Were You Injured on the Job?
St. Louis workers compensation lawyers Cantor & Burger regularly win workers’ compensation claims. We are experts in these personal injury cases and do not charge a fee unless we win. Our fee is only 25% (1/4) and we do not charge a fee if you already have a written offer or on any benefits that are paid voluntarily without our involvement.
Choose a lawyer and law firm that will personally represent you. The choice of a lawyer is an important decision and should not be based solely on advertisements, so choose wisely and not just based on a 30 second television commercial. Mark Cantor and Gary Burger have represented thousands of clients with work injuries and fight for the full value of our client’s disabilities, lost wages, and medical care. In the last 10 weeks through September 15 2011, this firm has prepared for and tried seven workers’ compensation. Because most cases settle, and unfortunately many lawyers settle them for too little, that is a large amount of cases going to hearing. It is our experience that a client cannot recover full value for their workers’ compensation claim unless their lawyer routinely tries these cases, has a reputation of winning, prepares their case for trial, and has medical experts to support their Client’s claims. We have all those things and can help you win your workers’ compensation case.
Mark Cantor, our lead workers’ compensation attorney, has literally written books and articles on the best trial practices for properly handling your workers’ compensation claim. He teaches other lawyers how to handle these cases and can win your case for you. (You may click this link for an article in a book co-authored by Mark Cantor titled Missouri Workers’ Comp Trial Techniques and Strategies, explaining how to properly handle a Missouri workers’ compensation trial or click here for an article written by Mark Cantor on Missouri workers’ compensation subrogation.)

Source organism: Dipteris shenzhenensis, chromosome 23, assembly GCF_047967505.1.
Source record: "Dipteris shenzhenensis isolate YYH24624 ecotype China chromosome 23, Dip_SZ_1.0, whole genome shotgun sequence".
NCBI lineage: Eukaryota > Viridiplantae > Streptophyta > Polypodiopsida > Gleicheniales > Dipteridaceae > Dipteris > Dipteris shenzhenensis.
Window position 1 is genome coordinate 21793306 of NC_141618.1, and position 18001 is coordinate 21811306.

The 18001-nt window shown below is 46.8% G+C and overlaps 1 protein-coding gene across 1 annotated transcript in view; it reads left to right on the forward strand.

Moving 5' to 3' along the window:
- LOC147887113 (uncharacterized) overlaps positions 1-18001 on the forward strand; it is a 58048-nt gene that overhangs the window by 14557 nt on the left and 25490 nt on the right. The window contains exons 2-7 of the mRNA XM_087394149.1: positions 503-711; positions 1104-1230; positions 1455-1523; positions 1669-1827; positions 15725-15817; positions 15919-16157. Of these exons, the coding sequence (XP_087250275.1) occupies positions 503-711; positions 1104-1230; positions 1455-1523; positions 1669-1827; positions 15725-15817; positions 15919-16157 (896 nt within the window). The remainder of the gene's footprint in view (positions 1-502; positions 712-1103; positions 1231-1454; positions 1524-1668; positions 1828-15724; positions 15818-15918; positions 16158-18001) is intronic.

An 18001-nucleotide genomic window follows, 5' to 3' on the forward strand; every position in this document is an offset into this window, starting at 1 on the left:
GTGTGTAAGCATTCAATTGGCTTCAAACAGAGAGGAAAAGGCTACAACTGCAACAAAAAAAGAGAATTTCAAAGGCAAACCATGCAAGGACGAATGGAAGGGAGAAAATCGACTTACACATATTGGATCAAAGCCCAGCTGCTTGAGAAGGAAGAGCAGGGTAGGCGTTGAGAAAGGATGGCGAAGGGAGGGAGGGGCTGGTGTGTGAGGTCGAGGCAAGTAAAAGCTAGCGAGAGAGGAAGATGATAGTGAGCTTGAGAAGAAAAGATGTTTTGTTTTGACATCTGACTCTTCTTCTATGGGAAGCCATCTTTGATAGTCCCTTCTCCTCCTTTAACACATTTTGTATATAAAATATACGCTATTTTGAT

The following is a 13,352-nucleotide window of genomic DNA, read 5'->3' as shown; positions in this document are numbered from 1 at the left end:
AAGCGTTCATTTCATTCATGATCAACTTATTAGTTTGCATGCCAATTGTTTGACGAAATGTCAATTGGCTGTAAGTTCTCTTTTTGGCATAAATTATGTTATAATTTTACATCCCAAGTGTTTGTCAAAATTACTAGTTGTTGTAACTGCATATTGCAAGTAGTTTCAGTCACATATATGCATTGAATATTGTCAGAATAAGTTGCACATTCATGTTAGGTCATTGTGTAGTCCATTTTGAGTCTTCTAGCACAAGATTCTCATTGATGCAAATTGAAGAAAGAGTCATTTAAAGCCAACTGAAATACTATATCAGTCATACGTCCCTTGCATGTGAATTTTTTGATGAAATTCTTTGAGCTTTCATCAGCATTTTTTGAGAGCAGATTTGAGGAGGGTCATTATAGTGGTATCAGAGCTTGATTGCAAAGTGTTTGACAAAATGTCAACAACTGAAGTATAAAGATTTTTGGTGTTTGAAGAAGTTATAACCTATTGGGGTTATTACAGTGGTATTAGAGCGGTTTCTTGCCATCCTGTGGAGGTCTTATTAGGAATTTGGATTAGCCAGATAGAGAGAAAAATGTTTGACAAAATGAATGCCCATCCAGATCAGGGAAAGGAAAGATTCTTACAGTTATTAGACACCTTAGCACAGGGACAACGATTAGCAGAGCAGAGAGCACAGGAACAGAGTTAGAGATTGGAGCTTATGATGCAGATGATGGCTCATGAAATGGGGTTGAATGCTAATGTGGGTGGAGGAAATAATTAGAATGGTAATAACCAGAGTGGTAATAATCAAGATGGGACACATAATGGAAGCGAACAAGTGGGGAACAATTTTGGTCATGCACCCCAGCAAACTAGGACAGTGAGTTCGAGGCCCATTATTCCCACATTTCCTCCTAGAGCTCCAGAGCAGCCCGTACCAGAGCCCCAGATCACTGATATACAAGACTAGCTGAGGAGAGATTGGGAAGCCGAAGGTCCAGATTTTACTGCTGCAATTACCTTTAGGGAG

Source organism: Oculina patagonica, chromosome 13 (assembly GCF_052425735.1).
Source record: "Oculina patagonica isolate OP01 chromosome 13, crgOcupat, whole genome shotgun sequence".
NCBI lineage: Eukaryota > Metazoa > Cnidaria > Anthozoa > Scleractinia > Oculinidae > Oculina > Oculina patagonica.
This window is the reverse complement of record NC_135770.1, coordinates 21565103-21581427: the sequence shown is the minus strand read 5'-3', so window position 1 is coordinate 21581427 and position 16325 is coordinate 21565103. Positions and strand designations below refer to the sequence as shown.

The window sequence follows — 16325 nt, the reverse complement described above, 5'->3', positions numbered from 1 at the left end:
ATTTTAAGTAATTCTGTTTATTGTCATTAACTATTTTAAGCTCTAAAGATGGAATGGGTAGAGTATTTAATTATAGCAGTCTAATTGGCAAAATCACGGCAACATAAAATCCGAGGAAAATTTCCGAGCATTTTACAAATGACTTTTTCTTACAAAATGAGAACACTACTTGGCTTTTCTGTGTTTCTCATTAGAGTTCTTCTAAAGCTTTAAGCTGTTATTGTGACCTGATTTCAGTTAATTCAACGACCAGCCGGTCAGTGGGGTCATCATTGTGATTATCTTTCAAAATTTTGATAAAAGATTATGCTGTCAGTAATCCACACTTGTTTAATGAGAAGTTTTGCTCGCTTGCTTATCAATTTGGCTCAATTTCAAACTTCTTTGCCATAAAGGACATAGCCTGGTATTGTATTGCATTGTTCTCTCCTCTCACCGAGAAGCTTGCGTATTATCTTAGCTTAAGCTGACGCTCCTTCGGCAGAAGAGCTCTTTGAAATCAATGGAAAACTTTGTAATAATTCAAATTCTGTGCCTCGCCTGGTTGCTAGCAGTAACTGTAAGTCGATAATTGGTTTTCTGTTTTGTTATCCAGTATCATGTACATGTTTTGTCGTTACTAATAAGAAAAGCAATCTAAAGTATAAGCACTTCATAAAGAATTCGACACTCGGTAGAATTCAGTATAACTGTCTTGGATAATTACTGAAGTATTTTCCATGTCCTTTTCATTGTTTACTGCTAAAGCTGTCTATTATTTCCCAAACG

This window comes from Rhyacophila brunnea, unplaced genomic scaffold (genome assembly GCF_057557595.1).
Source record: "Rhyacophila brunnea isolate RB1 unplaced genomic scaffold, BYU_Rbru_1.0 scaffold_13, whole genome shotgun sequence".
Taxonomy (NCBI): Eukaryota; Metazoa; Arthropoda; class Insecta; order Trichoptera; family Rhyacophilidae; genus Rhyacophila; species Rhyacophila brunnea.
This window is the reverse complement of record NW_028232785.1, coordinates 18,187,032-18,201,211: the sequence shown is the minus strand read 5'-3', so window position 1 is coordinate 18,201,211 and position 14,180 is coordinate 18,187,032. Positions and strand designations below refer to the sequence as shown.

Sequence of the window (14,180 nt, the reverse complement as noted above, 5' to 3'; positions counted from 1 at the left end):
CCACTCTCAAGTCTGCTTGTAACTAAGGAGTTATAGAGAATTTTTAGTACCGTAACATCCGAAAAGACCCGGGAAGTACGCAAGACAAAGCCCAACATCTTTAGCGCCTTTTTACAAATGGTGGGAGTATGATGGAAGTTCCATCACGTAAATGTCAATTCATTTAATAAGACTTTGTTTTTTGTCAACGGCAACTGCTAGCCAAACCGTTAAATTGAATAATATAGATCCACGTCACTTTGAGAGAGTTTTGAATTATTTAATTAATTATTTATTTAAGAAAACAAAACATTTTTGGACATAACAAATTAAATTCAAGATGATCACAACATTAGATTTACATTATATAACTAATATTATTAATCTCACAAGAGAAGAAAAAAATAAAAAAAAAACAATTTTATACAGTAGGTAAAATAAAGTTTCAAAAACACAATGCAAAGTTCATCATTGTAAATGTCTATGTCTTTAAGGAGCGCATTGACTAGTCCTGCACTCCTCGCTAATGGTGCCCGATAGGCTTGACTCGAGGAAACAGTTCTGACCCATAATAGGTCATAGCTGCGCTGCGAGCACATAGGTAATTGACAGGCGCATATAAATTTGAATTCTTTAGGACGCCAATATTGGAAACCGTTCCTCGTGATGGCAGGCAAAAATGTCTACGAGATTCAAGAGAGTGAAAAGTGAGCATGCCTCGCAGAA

If you are hurt on the job or suffer from an injury caused by your employment you are entitled to three types of compensation from your employer:
1.) All your medical expenses (See below for definitions)
2.) Two/thirds of your average weekly wage up to a maximum amount (TTD- see below).
3.) A lump sum tax fee disability payment because of your partial or total disability (See below, PPD and PTD)
In other words, your employer must pay all of your medical, must replace your earnings and must pay you for your disability. Unfortunately, it has been our experience that insurance companies are greedy and do not want to pay what they owe. They commonly cheat injured claimants by not paying all of their medical bills, their loss wages, and certainly not a lump sum payment. We have literally tried or settled thousands of workers’ compensation cases that if the insurance companies handled properly would not require legal representation. If the insurance companies paid what they owed, you would never need to hire a lawyer. Unfortunately, we do not foresee that happening and if you are injured on the job you should call a workers’ compensation lawyer right away. If you are injured you should:
1.) Notify your employer. You must notify your employer “immediately” about your injury. Request that the employer prepare a written report. (The employer must do this even if they do not believe you).